Curiosity paves the way for Monash Rhodes Scholar
Monash University graduate Geoffrey Pascoe has won the prestigious Rhodes Scholarship for study at Oxford University where he plans to help drive a revolution in transportation.
This is the fourth year running that a Monash graduate has taken out the Victorian arm of the program.
Geoffrey, who has completed a Bachelor of Computer Science with class honours, and is due to complete his Bachelor of Mechatronics Engineering/Bachelor of Science at Monash this year, will undertake a Doctorate in Engineering Science at Oxford’s Mobile Robotics Group.
Inspired by the potential to transform transportation technology, Geoffrey aims to contribute to reductions in pollution, congestion, accident rates and travel times. He tackled research projects in machine learning and robotics during his undergraduate degree and will pursue this area further at Oxford.
Monash University Vice-Chancellor and President Professor Ed Byrne congratulated Geoffrey on his scholarship.
"I wish Geoffrey all the best with his studies at Oxford, where I have no doubt he will emulate the successes of other Rhodes Scholars," Professor Byrne said.
"The University's wonderful track record with the Rhodes Scholarship program is an indication of the talent we attract and nurture, and the fact that the University's ideals align with those of the scholarship program."
Geoffrey said he has been passionate about engineering from a young age. He distinctly remembers, at nine years old, being fascinated by mechanics of a cable car.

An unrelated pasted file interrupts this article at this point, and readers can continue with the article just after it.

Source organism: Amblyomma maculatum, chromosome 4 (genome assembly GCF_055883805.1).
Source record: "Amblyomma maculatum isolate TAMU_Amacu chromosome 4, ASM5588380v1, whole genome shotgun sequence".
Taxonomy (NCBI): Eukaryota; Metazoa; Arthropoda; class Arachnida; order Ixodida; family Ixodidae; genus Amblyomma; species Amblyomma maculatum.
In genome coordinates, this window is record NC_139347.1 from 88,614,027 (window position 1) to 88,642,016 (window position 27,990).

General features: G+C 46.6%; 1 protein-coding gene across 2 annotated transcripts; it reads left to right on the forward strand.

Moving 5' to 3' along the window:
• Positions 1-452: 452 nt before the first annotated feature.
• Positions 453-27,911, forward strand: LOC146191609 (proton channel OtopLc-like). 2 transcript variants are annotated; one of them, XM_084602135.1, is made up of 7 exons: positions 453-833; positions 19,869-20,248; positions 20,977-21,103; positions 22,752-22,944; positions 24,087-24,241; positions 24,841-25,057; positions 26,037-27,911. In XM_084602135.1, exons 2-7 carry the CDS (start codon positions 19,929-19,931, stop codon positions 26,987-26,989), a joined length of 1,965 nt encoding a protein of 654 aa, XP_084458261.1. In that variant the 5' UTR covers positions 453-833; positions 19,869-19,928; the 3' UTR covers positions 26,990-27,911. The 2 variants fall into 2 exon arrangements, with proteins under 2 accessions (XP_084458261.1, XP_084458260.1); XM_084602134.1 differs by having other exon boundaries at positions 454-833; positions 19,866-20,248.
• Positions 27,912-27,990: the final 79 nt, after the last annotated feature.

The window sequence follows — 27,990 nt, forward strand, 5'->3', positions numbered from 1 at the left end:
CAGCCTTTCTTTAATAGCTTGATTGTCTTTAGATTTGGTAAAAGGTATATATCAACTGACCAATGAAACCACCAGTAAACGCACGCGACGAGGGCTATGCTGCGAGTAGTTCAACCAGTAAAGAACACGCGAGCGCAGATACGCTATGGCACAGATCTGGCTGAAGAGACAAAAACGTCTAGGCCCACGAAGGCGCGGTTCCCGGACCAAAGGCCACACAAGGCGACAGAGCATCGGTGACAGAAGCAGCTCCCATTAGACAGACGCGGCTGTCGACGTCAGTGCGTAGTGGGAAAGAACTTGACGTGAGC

“l’ve always enjoyed learning about science but it wasn’t until my honours year in computer science that I really found my passion for research," Geoffrey said.
"I found it tremendously exciting to be figuring things out and trying new things for myself, rather than simply learning what others had done.”
Geoffrey said he was honoured to have been selected as the 2013 Victorian Rhodes Scholar and excited by the opportunity.
"I want to be working on ideas and technologies that will change the world and will have a real impact on peoples' lives," Geoffrey said.
"The skills that I will gain through working in one of the world's foremost robotics laboratories will set me in good stead to solve the big problems that will shape the future."
The oldest and one of the most prestigious international graduate scholarship programs, the Rhodes Scholarships were established in 1903, under the will of Cecil Rhodes. Applicants for the scholarship are expected to demonstrate exceptional academic achievements, character, leadership and commitment to service. The express goal of the program is to develop the leaders of tomorrow.
Recent Monash University Rhodes Scholars include Victor Finkel (2011), Evelyn Chan (2010), Anthea Lindquist (2009), Farnaz Sabet (2005), Lucas Bluff (2004), Geraldine Buckingham (2003) and Nathan Grills (2002).
For further information about the Rhodes Trust, visit the Rhodes House website.
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